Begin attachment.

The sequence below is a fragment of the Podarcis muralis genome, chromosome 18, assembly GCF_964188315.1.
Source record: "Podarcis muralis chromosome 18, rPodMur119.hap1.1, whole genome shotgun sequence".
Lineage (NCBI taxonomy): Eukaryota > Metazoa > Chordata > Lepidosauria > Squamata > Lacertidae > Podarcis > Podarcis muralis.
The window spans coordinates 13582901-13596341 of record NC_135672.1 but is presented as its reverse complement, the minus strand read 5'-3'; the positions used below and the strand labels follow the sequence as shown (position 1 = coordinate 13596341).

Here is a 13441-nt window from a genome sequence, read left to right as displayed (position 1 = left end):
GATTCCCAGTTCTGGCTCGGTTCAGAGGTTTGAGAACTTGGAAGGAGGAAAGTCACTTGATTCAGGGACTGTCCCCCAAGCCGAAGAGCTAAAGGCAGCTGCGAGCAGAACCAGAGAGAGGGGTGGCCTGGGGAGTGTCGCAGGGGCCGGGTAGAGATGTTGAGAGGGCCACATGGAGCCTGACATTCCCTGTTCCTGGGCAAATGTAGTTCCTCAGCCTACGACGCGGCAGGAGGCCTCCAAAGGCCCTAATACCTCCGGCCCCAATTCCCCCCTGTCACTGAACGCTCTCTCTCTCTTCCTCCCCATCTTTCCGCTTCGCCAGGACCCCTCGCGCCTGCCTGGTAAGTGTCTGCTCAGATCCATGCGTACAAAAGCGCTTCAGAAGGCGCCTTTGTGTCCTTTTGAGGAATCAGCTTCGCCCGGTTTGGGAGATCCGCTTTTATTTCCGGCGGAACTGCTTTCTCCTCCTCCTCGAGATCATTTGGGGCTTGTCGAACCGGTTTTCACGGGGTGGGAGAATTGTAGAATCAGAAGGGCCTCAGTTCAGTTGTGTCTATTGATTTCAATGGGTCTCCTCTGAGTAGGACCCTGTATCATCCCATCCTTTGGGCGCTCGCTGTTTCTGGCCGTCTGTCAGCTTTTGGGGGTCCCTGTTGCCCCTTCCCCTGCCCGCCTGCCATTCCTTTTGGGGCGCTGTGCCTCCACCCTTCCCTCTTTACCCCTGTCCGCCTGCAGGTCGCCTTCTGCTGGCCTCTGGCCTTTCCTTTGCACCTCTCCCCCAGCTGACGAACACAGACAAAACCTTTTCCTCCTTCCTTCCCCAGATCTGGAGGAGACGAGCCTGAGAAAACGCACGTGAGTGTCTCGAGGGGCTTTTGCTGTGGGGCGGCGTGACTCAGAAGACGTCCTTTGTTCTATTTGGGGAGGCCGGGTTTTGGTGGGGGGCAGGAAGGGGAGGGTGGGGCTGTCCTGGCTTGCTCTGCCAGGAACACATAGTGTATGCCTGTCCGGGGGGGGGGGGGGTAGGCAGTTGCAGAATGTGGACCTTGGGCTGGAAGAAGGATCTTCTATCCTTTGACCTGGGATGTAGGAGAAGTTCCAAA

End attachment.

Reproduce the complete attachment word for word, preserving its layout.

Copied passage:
The sequence below is a fragment of the Podarcis muralis genome, chromosome 18, assembly GCF_964188315.1.
Source record: "Podarcis muralis chromosome 18, rPodMur119.hap1.1, whole genome shotgun sequence".
Lineage (NCBI taxonomy): Eukaryota > Metazoa > Chordata > Lepidosauria > Squamata > Lacertidae > Podarcis > Podarcis muralis.
The window spans coordinates 13582901-13596341 of record NC_135672.1 but is presented as its reverse complement, the minus strand read 5'-3'; the positions used below and the strand labels follow the sequence as shown (position 1 = coordinate 13596341).

Here is a 13441-nt window from a genome sequence, read left to right as displayed (position 1 = left end):
GATTCCCAGTTCTGGCTCGGTTCAGAGGTTTGAGAACTTGGAAGGAGGAAAGTCACTTGATTCAGGGACTGTCCCCCAAGCCGAAGAGCTAAAGGCAGCTGCGAGCAGAACCAGAGAGAGGGGTGGCCTGGGGAGTGTCGCAGGGGCCGGGTAGAGATGTTGAGAGGGCCACATGGAGCCTGACATTCCCTGTTCCTGGGCAAATGTAGTTCCTCAGCCTACGACGCGGCAGGAGGCCTCCAAAGGCCCTAATACCTCCGGCCCCAATTCCCCCCTGTCACTGAACGCTCTCTCTCTCTTCCTCCCCATCTTTCCGCTTCGCCAGGACCCCTCGCGCCTGCCTGGTAAGTGTCTGCTCAGATCCATGCGTACAAAAGCGCTTCAGAAGGCGCCTTTGTGTCCTTTTGAGGAATCAGCTTCGCCCGGTTTGGGAGATCCGCTTTTATTTCCGGCGGAACTGCTTTCTCCTCCTCCTCGAGATCATTTGGGGCTTGTCGAACCGGTTTTCACGGGGTGGGAGAATTGTAGAATCAGAAGGGCCTCAGTTCAGTTGTGTCTATTGATTTCAATGGGTCTCCTCTGAGTAGGACCCTGTATCATCCCATCCTTTGGGCGCTCGCTGTTTCTGGCCGTCTGTCAGCTTTTGGGGGTCCCTGTTGCCCCTTCCCCTGCCCGCCTGCCATTCCTTTTGGGGCGCTGTGCCTCCACCCTTCCCTCTTTACCCCTGTCCGCCTGCAGGTCGCCTTCTGCTGGCCTCTGGCCTTTCCTTTGCACCTCTCCCCCAGCTGACGAACACAGACAAAACCTTTTCCTCCTTCCTTCCCCAGATCTGGAGGAGACGAGCCTGAGAAAACGCACGTGAGTGTCTCGAGGGGCTTTTGCTGTGGGGCGGCGTGACTCAGAAGACGTCCTTTGTTCTATTTGGGGAGGCCGGGTTTTGGTGGGGGGCAGGAAGGGGAGGGTGGGGCTGTCCTGGCTTGCTCTGCCAGGAACACATAGTGTATGCCTGTCCGGGGGGGGGGGGGGTAGGCAGTTGCAGAATGTGGACCTTGGGCTGGAAGAAGGATCTTCTATCCTTTGACCTGGGATGTAGGAGAAGTTCCAAA